Currency Risk

In 1992, billionaire fund manager George Soros shorted the British pound by billions. As a result, he became famous for breaking the Bank of England, an event known as Black Wednesday, when a pound sterling collapse forced Britain to exit the European Exchange Rate Mechanism (ERM) [Kenton 2022].

Black Wednesday damaged the reputation of British Prime Minister John Major, who reportedly called Soros, begging him to stop the short. While newsworthy, this was just one of many currency crashes after separating the USD from gold. For example, in 1994, the Mexican peso (MXN) crashed to the point of needing external assistance from the US Congress and the International Monetary Fund (IMF) [Dornbusch, Goldfajn, Valdes 1995].

The crash of the MXN was not due to speculation. Instead, it resulted from high inflation, slow economic growth, and government debt—problems shared among many countries.

The Role of Speculation

Asset management firms, global corporations, and financial traders all speculate on currency for their specific purpose. Looking back at Soros's Bank of England attack, the conditions included misaligned exchange rates and ready financing to produce the imbalance [Dornbusch, Goldfajn, Valdes 1995]. George borrowed billions to short the pound sterling and, after the dust settled, pocketed over a billion dollars.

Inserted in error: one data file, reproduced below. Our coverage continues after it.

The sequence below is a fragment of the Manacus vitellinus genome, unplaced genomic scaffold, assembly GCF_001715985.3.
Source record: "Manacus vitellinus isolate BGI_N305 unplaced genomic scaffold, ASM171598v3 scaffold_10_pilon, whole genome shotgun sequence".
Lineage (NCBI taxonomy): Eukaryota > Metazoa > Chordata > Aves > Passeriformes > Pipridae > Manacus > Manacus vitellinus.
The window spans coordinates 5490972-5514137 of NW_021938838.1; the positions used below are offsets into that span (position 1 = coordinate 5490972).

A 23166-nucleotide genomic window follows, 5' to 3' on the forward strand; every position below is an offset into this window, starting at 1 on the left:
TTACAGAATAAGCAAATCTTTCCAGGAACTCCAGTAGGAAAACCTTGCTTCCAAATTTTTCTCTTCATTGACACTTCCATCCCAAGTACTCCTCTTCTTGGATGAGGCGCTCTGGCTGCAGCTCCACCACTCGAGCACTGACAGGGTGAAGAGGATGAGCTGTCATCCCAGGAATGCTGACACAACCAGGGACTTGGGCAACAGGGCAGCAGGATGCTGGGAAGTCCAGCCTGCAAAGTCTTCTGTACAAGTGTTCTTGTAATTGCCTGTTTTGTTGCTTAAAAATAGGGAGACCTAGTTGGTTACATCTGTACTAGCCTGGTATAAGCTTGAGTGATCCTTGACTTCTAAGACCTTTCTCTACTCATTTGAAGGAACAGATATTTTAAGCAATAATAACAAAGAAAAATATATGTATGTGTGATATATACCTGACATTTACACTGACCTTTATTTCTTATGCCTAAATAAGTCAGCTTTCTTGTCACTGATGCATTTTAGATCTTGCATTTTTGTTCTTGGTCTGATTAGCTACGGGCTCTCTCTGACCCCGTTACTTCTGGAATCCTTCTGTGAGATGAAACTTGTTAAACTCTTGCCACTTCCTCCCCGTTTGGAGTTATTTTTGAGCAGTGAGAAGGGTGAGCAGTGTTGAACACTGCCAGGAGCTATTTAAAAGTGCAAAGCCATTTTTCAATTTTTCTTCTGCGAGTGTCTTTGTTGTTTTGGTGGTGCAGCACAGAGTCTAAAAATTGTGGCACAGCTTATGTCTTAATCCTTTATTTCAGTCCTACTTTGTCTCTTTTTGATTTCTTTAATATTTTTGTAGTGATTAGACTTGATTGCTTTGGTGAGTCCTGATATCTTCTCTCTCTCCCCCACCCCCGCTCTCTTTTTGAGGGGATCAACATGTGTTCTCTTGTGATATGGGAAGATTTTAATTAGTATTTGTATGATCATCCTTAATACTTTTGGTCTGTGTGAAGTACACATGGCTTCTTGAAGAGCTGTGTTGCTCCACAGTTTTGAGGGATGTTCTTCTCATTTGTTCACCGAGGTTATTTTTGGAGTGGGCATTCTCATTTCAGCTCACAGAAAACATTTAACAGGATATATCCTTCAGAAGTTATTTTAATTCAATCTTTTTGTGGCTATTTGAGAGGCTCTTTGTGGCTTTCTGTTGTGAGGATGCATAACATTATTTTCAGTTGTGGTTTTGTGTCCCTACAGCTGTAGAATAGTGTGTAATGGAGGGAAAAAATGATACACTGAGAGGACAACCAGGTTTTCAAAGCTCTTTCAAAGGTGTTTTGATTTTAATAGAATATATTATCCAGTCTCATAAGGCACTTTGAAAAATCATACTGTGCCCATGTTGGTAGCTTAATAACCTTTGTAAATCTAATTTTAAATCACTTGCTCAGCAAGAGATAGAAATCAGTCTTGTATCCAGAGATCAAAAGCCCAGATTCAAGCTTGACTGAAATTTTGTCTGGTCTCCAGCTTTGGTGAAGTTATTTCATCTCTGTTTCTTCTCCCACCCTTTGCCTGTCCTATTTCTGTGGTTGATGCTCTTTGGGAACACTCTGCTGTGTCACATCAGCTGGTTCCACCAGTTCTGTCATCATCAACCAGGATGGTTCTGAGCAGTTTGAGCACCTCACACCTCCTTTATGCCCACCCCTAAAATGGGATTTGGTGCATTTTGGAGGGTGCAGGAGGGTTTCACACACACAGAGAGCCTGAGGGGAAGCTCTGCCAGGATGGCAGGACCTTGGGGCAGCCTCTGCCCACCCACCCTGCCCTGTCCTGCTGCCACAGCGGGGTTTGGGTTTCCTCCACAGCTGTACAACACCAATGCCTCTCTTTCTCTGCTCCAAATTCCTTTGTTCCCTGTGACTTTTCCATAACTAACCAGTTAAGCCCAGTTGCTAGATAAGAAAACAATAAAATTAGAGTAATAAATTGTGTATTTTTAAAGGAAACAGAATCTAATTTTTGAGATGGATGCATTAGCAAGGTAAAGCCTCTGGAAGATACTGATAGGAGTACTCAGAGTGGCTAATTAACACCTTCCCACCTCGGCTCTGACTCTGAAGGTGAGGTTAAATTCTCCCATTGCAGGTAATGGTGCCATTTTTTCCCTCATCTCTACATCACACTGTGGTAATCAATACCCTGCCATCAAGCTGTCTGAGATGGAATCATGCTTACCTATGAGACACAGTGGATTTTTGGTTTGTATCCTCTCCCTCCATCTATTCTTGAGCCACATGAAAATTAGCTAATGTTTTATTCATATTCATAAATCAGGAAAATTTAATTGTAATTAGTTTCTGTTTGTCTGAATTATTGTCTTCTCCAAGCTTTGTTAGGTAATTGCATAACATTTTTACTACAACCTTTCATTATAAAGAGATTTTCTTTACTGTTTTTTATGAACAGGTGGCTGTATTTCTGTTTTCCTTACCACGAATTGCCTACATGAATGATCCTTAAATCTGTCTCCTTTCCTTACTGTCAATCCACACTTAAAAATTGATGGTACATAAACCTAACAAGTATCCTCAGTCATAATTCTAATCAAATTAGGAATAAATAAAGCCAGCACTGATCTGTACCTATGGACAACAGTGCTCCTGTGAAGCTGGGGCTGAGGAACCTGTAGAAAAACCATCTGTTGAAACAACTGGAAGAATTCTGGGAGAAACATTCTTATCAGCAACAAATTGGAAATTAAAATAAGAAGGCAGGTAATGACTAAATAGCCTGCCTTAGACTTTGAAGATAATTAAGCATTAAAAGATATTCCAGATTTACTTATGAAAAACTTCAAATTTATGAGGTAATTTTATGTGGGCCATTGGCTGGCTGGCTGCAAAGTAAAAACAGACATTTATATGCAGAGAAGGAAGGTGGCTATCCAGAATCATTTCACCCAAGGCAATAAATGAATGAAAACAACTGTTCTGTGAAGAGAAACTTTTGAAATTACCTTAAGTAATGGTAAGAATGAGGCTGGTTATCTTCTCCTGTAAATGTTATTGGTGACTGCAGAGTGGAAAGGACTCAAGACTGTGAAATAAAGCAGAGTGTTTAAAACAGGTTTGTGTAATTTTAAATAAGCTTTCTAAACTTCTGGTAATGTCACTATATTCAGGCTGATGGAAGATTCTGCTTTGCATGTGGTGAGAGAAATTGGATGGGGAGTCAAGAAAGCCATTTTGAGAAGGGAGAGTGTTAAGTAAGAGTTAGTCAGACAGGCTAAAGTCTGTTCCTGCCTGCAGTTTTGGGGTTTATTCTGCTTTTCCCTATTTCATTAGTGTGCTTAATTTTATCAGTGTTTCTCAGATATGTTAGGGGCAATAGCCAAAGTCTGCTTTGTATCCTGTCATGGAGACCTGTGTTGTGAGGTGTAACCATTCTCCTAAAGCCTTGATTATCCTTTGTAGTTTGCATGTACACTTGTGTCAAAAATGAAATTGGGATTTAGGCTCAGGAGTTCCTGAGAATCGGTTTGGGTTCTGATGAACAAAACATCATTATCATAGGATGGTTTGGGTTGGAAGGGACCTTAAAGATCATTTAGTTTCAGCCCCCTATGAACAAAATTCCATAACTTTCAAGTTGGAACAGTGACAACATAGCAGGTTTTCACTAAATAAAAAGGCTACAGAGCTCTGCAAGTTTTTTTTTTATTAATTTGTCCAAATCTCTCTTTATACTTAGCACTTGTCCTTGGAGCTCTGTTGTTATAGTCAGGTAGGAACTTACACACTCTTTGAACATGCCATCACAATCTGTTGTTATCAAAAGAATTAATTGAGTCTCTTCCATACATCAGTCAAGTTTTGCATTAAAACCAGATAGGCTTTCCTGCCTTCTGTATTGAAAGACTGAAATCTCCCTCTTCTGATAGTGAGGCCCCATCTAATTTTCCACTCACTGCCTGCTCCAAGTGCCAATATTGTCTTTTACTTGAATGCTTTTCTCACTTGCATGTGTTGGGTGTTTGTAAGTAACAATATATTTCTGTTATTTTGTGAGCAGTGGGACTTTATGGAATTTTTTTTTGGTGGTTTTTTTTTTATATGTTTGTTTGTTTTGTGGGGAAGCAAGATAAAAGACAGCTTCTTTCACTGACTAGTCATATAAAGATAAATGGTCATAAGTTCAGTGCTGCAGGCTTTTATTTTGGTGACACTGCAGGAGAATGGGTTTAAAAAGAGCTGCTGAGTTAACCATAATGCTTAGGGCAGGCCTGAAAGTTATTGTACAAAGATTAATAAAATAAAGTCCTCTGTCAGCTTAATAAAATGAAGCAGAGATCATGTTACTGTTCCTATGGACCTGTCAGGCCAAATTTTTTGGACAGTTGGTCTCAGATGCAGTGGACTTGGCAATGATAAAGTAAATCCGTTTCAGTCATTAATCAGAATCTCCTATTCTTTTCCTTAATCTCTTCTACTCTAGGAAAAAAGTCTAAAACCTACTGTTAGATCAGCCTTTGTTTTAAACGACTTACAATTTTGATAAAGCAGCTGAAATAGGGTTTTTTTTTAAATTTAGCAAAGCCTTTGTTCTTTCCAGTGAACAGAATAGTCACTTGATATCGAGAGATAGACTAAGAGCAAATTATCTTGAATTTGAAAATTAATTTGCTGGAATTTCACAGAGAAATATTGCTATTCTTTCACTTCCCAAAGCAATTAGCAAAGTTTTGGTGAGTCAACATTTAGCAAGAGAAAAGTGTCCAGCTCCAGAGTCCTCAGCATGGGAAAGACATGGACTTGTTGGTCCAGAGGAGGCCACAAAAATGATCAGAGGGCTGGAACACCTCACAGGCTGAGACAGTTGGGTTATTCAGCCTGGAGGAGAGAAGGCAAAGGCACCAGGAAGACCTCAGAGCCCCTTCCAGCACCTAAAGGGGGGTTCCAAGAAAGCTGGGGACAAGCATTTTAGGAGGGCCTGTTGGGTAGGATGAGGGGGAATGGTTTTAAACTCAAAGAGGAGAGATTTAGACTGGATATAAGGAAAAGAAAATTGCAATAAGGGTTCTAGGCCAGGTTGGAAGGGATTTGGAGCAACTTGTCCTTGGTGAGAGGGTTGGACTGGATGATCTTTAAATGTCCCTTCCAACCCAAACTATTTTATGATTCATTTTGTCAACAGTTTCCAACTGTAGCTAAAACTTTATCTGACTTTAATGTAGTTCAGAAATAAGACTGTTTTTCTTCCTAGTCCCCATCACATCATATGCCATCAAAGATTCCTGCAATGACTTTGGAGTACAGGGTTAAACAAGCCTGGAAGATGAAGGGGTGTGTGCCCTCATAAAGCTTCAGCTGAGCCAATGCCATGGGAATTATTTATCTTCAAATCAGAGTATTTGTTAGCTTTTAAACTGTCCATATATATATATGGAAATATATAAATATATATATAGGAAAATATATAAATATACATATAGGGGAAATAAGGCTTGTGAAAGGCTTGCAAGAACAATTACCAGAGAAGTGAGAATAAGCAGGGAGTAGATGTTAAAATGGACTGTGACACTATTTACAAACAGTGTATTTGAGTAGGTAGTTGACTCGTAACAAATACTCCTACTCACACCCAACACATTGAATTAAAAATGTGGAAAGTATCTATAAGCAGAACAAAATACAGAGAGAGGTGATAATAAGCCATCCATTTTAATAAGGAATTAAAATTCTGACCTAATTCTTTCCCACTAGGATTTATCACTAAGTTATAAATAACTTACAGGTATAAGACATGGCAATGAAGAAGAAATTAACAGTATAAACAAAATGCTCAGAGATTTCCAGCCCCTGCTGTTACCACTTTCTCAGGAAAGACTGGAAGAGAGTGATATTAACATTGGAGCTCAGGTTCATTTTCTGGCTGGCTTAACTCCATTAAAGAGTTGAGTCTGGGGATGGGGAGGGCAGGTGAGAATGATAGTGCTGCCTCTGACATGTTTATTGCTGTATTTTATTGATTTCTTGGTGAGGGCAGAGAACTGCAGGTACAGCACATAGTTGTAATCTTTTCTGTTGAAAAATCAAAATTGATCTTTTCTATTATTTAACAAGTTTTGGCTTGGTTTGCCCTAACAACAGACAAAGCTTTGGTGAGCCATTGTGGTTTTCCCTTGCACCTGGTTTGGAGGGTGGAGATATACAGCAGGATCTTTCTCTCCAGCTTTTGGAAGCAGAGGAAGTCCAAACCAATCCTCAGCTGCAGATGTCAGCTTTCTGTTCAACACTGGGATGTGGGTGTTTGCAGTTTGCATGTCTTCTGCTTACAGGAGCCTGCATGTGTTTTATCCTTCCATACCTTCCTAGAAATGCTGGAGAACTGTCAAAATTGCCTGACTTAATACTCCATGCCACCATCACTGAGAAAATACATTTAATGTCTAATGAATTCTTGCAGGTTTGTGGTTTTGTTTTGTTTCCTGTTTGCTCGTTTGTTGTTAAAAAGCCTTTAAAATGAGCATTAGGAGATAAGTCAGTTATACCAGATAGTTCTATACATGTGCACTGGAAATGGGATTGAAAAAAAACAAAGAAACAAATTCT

What Soros did to Britain can be done to any currency where the issuing country allows international capital to speculate. If the central bank controlling the money fails to ensure a healthy economy, it creates the events for the currency market to react. This speculation strategy makes self-fulfilling results uncorrelated with standard risk factors [Burnside, Eichebaum, Kleshchelski, Rebelo 2006].

In contrast, much of the currency speculation is in the line of business for international trade. Any company that imports or exports parts must create speculation strategies. To do this, these companies rely on currency traders. A middleman that often takes the opposite side of the trade [Weller 1998]. While risks occur, these transactions are not usually detrimental to an economy.

The Pressure of Debt

Money is tied to debt. A central bank prints money to lend it out to other banks who lend it to corporations and consumers. Individuals and businesses like the debt because it gives them more buying power than they would typically have. It also leads to assets rising in price and a feeling of prosperity.